NAACP Sues El Cajon|for Arrests at Vigil

     SAN DIEGO (CN) — The San Diego NAACP on Monday sued the San Diego County sheriff and El Cajon police chief for arresting protesters at a vigil for Alfred Olango, who was shot to death by an El Cajon police officer three weeks ago.
     El Cajon police Officer Richard Gonsalves killed Olango on Sept. 27, responding to a 911 call from Olango’s sister, who told the dispatcher the Ugandan immigrant was not “acting like himself” and was having a mental health crisis.
     It turned out that Olango was upset about the death of his best friend.
     The shooting sparked protests across San Diego and garnered national attention, as the latest case of police killing an unarmed black man. At a news conference hours after Olango’s death, El Cajon Police Chief Jeff Davis said that Olango held a shiny metal object in a “shooting stance” before Gonsalves shot him four times and his fellow Officer Josh McDaniel shot Olango with a Taser. The shiny object Olango held was an e-cigarette.
     The protesters were arrested on Oct. 1 at a vigil at a makeshift memorial where Olango was shot.
     Among the 14 individual plaintiffs Carl Box, who provided a video to the American Civil Liberties Union, showing what appeared to be dozens of officers descending on and arresting people at the vigil near Los Panchos taco shop in El Cajon. After the arrests, ACLU San Diego legal director David Loy immediately asked Police Chief Davis to explain why the protesters were arrested.
     In the lengthy complaint in San Diego Superior Court, Box says he was stopped and frisked unlawfully “because he sought to film the actions of the Sheriff’s deputies.” Box does not say, however, that he was arrested.
     At least 12 other protesters were arrested, though, when they refused to disperse after police called the vigil an unlawful assembly, according to the complaint.
     The NAACP, 11 adults and three children seek compensatory damages and at least $1 million in punitive damages “to make an example of defendants” to deter “future violations of the Constitution in similar circumstances.”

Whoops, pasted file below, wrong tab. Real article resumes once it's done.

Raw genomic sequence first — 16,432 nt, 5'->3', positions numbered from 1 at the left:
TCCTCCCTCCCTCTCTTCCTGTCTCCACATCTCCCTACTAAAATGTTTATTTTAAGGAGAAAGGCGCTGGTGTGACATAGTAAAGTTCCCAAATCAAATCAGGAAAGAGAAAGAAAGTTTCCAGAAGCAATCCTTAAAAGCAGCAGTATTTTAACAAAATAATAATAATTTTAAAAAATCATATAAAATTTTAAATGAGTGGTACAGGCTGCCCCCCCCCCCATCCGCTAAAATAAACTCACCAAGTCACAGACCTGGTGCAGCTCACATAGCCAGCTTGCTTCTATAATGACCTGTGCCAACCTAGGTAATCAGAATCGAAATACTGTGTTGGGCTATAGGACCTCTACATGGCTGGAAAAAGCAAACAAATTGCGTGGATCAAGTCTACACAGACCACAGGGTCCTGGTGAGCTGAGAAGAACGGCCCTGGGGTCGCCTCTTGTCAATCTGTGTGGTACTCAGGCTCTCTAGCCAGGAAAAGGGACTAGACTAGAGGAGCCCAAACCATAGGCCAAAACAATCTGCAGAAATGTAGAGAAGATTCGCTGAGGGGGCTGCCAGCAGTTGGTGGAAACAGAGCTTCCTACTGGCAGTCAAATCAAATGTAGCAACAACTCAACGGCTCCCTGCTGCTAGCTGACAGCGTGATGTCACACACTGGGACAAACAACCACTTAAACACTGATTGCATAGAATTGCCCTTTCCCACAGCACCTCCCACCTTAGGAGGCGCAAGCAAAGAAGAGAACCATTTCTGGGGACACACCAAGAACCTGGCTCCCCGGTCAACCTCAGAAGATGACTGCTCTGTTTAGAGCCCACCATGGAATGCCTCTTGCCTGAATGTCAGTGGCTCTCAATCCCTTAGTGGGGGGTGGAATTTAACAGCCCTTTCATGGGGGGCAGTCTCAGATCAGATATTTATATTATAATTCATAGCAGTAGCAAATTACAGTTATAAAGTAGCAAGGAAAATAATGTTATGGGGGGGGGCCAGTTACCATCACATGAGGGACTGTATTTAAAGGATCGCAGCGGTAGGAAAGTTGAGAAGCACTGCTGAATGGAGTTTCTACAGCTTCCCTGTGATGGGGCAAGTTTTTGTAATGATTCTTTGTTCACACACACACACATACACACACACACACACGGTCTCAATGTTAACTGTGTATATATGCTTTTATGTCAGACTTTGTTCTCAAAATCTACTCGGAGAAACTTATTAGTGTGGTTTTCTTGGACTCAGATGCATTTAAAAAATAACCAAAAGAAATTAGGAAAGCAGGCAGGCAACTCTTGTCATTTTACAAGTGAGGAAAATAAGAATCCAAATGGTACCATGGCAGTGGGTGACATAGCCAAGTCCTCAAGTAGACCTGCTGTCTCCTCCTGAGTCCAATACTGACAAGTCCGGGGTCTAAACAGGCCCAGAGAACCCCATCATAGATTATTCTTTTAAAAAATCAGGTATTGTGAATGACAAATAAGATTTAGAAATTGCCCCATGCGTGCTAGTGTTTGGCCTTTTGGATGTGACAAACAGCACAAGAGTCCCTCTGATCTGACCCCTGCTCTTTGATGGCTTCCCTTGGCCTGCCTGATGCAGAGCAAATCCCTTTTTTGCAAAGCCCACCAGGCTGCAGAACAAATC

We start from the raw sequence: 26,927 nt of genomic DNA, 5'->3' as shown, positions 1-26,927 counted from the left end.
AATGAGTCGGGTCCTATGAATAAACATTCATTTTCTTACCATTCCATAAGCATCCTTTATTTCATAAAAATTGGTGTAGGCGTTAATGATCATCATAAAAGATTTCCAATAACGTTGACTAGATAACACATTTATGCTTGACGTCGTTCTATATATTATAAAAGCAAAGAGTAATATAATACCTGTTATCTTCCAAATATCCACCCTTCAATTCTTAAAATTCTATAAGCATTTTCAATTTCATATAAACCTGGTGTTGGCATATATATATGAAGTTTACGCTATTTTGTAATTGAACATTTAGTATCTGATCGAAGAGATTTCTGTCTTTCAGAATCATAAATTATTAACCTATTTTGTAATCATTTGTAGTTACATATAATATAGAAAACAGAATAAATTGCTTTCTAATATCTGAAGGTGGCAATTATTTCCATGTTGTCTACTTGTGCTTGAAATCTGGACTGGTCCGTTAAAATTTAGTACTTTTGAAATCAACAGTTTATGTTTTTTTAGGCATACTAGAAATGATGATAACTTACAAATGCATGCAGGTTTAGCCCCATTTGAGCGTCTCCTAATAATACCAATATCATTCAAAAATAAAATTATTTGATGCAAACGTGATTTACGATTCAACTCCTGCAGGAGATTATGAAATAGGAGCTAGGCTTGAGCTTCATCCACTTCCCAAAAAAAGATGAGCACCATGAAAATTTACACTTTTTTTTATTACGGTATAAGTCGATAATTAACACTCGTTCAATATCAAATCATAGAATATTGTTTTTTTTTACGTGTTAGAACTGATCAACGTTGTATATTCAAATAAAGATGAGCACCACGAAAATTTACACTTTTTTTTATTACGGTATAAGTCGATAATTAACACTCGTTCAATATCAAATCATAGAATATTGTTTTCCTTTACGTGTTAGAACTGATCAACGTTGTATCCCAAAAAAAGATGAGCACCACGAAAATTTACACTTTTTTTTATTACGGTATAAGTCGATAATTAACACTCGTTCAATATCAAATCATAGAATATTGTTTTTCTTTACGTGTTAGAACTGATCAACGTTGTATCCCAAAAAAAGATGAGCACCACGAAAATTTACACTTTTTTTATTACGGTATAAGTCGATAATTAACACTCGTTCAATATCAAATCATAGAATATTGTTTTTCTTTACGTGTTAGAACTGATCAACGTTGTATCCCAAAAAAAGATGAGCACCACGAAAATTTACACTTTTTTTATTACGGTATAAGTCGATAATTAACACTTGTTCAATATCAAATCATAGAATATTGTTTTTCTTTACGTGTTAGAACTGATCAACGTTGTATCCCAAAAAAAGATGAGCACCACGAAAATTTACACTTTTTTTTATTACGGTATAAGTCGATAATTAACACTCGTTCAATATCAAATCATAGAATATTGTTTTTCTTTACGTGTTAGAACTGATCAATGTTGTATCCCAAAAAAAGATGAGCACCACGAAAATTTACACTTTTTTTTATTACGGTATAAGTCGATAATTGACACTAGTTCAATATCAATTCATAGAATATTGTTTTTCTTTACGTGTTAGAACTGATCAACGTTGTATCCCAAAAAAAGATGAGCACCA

They also want an injunction prohibiting the defendants from declaring an unlawful assembly and “dispersing free speech activities based on convenience” because they no longer want to “supervise the protesters.”
     They are represented by Todd Cardiff, Bryan Pease and Andrea Carter, all of San Diego.
     The Sheriff’s Department declared an unlawful assembly at around midnight on Oct. 1. The plaintiffs say the police issued the order because police “felt inconvenienced by the late night vigil.”
     About 80 people had gathered to pray and pay their respects for Olango near a memorial with candles, photographs, handwritten signs and a canopy. A barbeque was held and donations were collected for Olango’s family.
     The day after the arrests, El Cajon police sent an email stating that a fight had broken out between protesters and that “it was reported that someone was leaving to get a gun.” The police department said that officers declared an unlawful assembly due to a “shift in the demeanor of the crowd.”
     The protesters deny that, citing Box’s cellphone video that shows them peacefully praying.
     A helicopter circling overhead informed the protesters the vigil was an unlawful assembly and told them to disperse immediately. Two lines of sheriff’s deputies clad in riot gear and holding batons, accompanied by police dogs, blocked both exits of the shopping center and closed in on the mourners, according to the complaint.
     The officers tore down signs and posters at the vigil, “because they disagreed and were offended by messages critical of the police and demanding justice for Alfred Olango,” according to the complaint.
     The plaintiffs call this an “illegal and unwritten curfew on free speech activities, intentionally chilling the free speech rights of plaintiffs and the community.” These constitutional violations have made it impossible for the NAACP and others to “generate large crowds” at protests and vigils since Oct. 1 “due to fear of arrest and retaliation,” according to the complaint.
     Plaintiff Jamie Wilson says was at the vigil with her three children when she was arrested by officers who zip-tied her hands together and took her away. When other protesters told officers her children were screaming and crying, they agreed to release her if she and her children immediately left the vigil, according to the complaint.
     Wilson says the officers threatened to place her children with Child Protective Services.
     Plaintiff Michael Feinstein says the El Cajon police chief personally threatened to arrest him unless he left, and pointed to a “newly installed no trespassing sign.”
     Attorney Bryan Pease told Courthouse News that before the officers arrived, nothing at the vigil was violent or rose to the level of an unlawful assembly. He said he doubted that a district attorney would pursue charges against the protesters.
     “The message they sent was to shut up and go home and don’t talk about this anymore,” Pease said.
     The attorney called Olango’s killing a shooting by “a bad cop, the worst of the worst, and they don’t want the attention. In El Cajon, police come down hard on minorities and this is just standard operating procedure.”
     The San Diego District Attorney’s Office does not comment on pending litigation.
     The defendants are the city and county, Sheriff William Gore and Police Chief Davis.

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